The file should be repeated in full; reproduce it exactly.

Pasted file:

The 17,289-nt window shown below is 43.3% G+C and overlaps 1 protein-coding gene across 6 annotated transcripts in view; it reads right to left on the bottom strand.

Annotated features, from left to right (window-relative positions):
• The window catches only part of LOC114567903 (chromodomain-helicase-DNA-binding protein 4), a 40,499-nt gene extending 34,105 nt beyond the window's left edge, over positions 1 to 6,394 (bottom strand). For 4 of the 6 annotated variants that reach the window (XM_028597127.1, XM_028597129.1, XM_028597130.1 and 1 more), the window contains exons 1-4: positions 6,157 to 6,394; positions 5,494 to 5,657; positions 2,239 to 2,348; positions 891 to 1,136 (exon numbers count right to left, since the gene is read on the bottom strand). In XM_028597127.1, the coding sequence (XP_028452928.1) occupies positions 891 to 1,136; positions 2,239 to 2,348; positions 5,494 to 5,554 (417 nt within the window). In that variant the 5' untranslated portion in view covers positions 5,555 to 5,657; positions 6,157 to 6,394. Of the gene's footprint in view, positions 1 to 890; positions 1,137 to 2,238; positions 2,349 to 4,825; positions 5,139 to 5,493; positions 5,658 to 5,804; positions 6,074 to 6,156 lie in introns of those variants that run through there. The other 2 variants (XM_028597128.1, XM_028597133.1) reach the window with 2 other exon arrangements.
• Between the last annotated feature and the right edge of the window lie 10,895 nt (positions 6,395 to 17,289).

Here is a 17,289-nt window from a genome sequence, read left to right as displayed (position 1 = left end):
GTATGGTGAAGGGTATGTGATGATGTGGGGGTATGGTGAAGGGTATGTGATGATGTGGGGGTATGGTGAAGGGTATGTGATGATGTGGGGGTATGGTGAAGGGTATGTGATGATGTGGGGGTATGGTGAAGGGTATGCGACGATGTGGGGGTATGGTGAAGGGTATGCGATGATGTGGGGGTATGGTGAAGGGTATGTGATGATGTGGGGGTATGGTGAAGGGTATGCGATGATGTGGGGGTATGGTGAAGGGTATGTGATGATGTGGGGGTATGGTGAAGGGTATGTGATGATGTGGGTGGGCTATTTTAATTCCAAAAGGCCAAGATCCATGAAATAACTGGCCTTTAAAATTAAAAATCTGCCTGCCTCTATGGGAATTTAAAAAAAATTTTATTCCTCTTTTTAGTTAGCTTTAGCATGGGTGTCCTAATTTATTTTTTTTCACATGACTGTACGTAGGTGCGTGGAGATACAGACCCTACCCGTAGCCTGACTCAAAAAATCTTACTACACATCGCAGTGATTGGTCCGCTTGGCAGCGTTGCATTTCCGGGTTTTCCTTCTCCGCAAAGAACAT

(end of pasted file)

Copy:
The 17,289-nt window shown below is 43.3% G+C and overlaps 1 protein-coding gene across 6 annotated transcripts in view; it reads right to left on the bottom strand.

Annotated features, from left to right (window-relative positions):
• The window catches only part of LOC114567903 (chromodomain-helicase-DNA-binding protein 4), a 40,499-nt gene extending 34,105 nt beyond the window's left edge, over positions 1 to 6,394 (bottom strand). For 4 of the 6 annotated variants that reach the window (XM_028597127.1, XM_028597129.1, XM_028597130.1 and 1 more), the window contains exons 1-4: positions 6,157 to 6,394; positions 5,494 to 5,657; positions 2,239 to 2,348; positions 891 to 1,136 (exon numbers count right to left, since the gene is read on the bottom strand). In XM_028597127.1, the coding sequence (XP_028452928.1) occupies positions 891 to 1,136; positions 2,239 to 2,348; positions 5,494 to 5,554 (417 nt within the window). In that variant the 5' untranslated portion in view covers positions 5,555 to 5,657; positions 6,157 to 6,394. Of the gene's footprint in view, positions 1 to 890; positions 1,137 to 2,238; positions 2,349 to 4,825; positions 5,139 to 5,493; positions 5,658 to 5,804; positions 6,074 to 6,156 lie in introns of those variants that run through there. The other 2 variants (XM_028597128.1, XM_028597133.1) reach the window with 2 other exon arrangements.
• Between the last annotated feature and the right edge of the window lie 10,895 nt (positions 6,395 to 17,289).

Here is a 17,289-nt window from a genome sequence, read left to right as displayed (position 1 = left end):
GTATGGTGAAGGGTATGTGATGATGTGGGGGTATGGTGAAGGGTATGTGATGATGTGGGGGTATGGTGAAGGGTATGTGATGATGTGGGGGTATGGTGAAGGGTATGTGATGATGTGGGGGTATGGTGAAGGGTATGCGACGATGTGGGGGTATGGTGAAGGGTATGCGATGATGTGGGGGTATGGTGAAGGGTATGTGATGATGTGGGGGTATGGTGAAGGGTATGCGATGATGTGGGGGTATGGTGAAGGGTATGTGATGATGTGGGGGTATGGTGAAGGGTATGTGATGATGTGGGTGGGCTATTTTAATTCCAAAAGGCCAAGATCCATGAAATAACTGGCCTTTAAAATTAAAAATCTGCCTGCCTCTATGGGAATTTAAAAAAAATTTTATTCCTCTTTTTAGTTAGCTTTAGCATGGGTGTCCTAATTTATTTTTTTTCACATGACTGTACGTAGGTGCGTGGAGATACAGACCCTACCCGTAGCCTGACTCAAAAAATCTTACTACACATCGCAGTGATTGGTCCGCTTGGCAGCGTTGCATTTCCGGGTTTTCCTTCTCCGCAAAGAACAT